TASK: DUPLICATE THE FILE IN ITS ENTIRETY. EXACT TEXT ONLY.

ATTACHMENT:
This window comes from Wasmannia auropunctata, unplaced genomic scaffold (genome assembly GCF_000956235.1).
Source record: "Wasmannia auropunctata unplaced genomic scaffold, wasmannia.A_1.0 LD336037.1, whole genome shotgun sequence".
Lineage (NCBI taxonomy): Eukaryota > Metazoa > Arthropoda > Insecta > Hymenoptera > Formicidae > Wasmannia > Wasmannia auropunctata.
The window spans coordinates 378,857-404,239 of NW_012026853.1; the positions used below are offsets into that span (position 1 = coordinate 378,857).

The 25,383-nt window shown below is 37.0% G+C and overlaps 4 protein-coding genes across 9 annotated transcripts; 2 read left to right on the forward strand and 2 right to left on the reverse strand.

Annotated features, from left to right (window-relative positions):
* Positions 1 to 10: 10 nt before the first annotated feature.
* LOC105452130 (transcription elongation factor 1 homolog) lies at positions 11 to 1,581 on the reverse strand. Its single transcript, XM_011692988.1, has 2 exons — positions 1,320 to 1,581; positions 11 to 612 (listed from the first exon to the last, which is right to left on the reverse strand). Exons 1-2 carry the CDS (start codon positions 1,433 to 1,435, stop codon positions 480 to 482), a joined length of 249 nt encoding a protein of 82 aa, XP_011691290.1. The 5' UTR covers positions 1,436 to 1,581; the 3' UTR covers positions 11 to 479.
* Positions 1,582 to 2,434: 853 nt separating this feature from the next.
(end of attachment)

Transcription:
This window comes from Wasmannia auropunctata, unplaced genomic scaffold (genome assembly GCF_000956235.1).
Source record: "Wasmannia auropunctata unplaced genomic scaffold, wasmannia.A_1.0 LD336037.1, whole genome shotgun sequence".
Lineage (NCBI taxonomy): Eukaryota > Metazoa > Arthropoda > Insecta > Hymenoptera > Formicidae > Wasmannia > Wasmannia auropunctata.
The window spans coordinates 378,857-404,239 of NW_012026853.1; the positions used below are offsets into that span (position 1 = coordinate 378,857).

The 25,383-nt window shown below is 37.0% G+C and overlaps 4 protein-coding genes across 9 annotated transcripts; 2 read left to right on the forward strand and 2 right to left on the reverse strand.

Annotated features, from left to right (window-relative positions):
* Positions 1 to 10: 10 nt before the first annotated feature.
* LOC105452130 (transcription elongation factor 1 homolog) lies at positions 11 to 1,581 on the reverse strand. Its single transcript, XM_011692988.1, has 2 exons — positions 1,320 to 1,581; positions 11 to 612 (listed from the first exon to the last, which is right to left on the reverse strand). Exons 1-2 carry the CDS (start codon positions 1,433 to 1,435, stop codon positions 480 to 482), a joined length of 249 nt encoding a protein of 82 aa, XP_011691290.1. The 5' UTR covers positions 1,436 to 1,581; the 3' UTR covers positions 11 to 479.
* Positions 1,582 to 2,434: 853 nt separating this feature from the next.